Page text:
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A pair of cryptocurrency companies have been ordered to offer money back to investors who participated in their initial coin offerings, which should have been registered with federal regulators, marking the latest move in the government’s bid to regulate the often unpredictable and trendy financial market.

The two companies — Paragon Coin and CarrierEQ — came to settlements with the U.S. Securities and Exchange Commission and will each have to pay fines of $250,000. In addition to returning funds to investors, the two companies will have to file financial statements and other documents that give prospective investors a window into the health of the business, a first for an ICO case.

“We have made it clear that companies that issue securities through ICOs are required to comply with existing statutes and rules governing the registration of securities,” Stephanie Avakian, co-director of the SEC’s Enforcement Division said in a statement. “These cases tell those who are considering taking similar actions that we continue to be on the lookout for violations of the federal securities laws with respect to digital assets.”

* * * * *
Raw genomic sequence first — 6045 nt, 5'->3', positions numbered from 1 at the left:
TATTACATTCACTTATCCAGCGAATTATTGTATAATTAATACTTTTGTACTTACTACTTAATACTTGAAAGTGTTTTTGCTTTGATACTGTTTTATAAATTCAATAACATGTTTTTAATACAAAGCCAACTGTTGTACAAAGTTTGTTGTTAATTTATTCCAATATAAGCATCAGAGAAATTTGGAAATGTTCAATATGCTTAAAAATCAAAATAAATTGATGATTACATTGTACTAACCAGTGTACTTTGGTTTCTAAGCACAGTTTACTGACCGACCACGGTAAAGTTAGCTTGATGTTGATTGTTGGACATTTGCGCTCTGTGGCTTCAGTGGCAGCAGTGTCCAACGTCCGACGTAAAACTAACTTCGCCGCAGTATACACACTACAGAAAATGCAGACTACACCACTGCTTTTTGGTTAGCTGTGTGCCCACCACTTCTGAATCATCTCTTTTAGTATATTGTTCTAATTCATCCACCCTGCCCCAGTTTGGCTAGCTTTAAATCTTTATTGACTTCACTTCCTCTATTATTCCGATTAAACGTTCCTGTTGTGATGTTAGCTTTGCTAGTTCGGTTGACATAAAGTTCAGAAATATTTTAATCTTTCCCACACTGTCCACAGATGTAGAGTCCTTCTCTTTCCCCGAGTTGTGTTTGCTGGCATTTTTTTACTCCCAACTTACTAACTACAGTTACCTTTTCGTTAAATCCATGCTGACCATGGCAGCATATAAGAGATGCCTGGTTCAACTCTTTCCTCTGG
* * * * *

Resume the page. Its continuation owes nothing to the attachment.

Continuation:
Paragon, which raised $12 million in a August 2017 ICO, uses blockchain, the de-centralized record keeping technology that is mostly tied to cryptocurrencies, to manage supply chain tracking for the marijuana industry. CarrierEQ, which is also known as Airfox and provides financial services in emerging markets, raised $15 million in an October 2017 ICO.

The SEC orders don’t accuse the firms of fraud, and the companies didn’t admit to or deny the findings in the settlement. The SEC found that the companies’ tokens, the virtual currency used to support the ICOs, should have been registered as securities, or investments that will make returns for investors should the companies be successful.

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